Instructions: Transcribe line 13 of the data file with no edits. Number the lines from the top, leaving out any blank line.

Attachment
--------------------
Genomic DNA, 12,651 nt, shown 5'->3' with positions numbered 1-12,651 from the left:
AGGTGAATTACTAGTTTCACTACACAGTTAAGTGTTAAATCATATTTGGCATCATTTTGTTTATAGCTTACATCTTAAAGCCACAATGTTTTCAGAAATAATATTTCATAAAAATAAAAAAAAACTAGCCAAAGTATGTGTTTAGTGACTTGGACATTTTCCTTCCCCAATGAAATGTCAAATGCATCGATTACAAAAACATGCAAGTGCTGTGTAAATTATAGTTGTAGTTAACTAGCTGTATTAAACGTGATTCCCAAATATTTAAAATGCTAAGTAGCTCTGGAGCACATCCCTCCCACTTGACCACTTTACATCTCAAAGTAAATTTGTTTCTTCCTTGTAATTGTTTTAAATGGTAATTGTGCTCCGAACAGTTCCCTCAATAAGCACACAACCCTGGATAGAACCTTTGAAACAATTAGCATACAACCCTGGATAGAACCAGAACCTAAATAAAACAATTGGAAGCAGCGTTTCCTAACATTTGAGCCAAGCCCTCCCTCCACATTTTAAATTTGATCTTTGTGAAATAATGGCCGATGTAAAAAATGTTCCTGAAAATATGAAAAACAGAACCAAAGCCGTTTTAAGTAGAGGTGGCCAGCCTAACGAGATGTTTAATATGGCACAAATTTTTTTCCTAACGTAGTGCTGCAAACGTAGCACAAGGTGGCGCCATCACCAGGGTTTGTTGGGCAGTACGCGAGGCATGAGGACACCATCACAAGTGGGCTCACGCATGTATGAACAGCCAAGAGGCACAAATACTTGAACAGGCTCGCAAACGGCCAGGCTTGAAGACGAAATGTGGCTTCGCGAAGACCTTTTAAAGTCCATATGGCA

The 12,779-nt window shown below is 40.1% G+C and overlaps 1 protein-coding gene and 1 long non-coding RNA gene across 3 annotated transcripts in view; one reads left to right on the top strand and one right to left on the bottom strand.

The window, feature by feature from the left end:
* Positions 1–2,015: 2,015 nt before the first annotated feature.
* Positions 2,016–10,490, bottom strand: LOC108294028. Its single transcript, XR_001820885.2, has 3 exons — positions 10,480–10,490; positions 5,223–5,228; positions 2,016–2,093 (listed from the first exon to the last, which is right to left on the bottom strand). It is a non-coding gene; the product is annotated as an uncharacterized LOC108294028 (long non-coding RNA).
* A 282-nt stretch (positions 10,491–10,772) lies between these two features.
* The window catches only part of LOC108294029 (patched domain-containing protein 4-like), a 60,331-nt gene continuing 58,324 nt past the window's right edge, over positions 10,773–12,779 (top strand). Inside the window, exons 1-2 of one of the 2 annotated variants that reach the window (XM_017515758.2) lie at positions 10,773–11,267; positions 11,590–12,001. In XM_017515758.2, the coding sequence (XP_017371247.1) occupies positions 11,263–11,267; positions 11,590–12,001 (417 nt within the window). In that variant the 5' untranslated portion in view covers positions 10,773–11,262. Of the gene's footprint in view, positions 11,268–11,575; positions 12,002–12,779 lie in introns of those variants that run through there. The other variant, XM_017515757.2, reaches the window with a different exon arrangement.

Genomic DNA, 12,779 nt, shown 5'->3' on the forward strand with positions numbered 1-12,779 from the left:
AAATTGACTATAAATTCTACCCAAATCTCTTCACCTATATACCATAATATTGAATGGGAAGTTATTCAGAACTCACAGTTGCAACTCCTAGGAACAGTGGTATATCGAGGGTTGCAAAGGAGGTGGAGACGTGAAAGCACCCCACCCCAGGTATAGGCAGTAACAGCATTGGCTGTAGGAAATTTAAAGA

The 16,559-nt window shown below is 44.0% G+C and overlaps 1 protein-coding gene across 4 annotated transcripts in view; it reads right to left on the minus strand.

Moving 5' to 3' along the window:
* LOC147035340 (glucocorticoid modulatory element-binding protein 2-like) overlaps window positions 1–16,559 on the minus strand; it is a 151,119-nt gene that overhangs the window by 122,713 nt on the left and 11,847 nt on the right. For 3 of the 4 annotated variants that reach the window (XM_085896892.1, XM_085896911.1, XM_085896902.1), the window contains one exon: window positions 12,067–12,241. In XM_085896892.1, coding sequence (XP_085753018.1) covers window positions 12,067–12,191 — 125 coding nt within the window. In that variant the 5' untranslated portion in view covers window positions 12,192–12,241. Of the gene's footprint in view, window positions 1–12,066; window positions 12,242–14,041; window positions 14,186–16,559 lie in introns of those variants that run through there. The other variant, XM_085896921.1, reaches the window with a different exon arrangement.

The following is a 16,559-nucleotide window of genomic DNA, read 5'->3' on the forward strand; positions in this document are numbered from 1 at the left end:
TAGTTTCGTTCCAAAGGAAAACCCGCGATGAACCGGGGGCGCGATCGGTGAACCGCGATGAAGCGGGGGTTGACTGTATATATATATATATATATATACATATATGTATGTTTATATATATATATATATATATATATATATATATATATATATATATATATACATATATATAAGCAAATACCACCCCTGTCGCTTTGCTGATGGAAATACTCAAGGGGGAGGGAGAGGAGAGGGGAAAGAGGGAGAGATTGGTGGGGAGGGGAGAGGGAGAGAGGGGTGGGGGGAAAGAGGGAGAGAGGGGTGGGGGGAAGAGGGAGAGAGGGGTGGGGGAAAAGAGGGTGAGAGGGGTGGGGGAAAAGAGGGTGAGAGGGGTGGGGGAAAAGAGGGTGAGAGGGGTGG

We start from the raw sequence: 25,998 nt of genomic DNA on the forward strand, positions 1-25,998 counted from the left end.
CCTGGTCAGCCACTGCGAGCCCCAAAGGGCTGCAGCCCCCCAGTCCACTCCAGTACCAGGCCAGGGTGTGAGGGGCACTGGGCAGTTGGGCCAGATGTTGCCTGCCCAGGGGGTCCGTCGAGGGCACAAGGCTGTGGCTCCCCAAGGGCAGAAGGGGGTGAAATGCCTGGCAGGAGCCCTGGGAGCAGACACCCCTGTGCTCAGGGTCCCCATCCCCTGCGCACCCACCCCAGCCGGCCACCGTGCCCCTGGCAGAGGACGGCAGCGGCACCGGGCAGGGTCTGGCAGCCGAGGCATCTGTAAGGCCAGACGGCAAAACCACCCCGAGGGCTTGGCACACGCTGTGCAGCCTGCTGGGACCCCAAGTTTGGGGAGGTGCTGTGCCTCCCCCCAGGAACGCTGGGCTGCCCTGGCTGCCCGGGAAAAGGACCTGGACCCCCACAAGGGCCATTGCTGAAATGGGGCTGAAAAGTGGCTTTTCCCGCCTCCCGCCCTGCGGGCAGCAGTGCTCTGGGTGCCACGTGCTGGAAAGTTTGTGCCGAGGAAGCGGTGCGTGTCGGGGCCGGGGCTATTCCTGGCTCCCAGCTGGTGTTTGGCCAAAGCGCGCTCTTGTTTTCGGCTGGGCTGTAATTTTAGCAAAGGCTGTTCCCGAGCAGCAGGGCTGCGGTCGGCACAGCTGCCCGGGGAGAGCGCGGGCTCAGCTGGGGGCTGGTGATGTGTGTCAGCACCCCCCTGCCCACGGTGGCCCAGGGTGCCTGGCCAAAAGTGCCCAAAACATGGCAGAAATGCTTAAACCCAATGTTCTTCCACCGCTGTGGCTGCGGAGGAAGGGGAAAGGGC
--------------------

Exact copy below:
* LOC147035340 (glucocorticoid modulatory element-binding protein 2-like) overlaps window positions 1–16,559 on the minus strand; it is a 151,119-nt gene that overhangs the window by 122,713 nt on the left and 11,847 nt on the right. For 3 of the 4 annotated variants that reach the window (XM_085896892.1, XM_085896911.1, XM_085896902.1), the window contains one exon: window positions 12,067–12,241. In XM_085896892.1, coding sequence (XP_085753018.1) covers window positions 12,067–12,191 — 125 coding nt within the window. In that variant the 5' untranslated portion in view covers window positions 12,192–12,241. Of the gene's footprint in view, window positions 1–12,066; window positions 12,242–14,041; window positions 14,186–16,559 lie in introns of those variants that run through there. The other variant, XM_085896921.1, reaches the window with a different exon arrangement.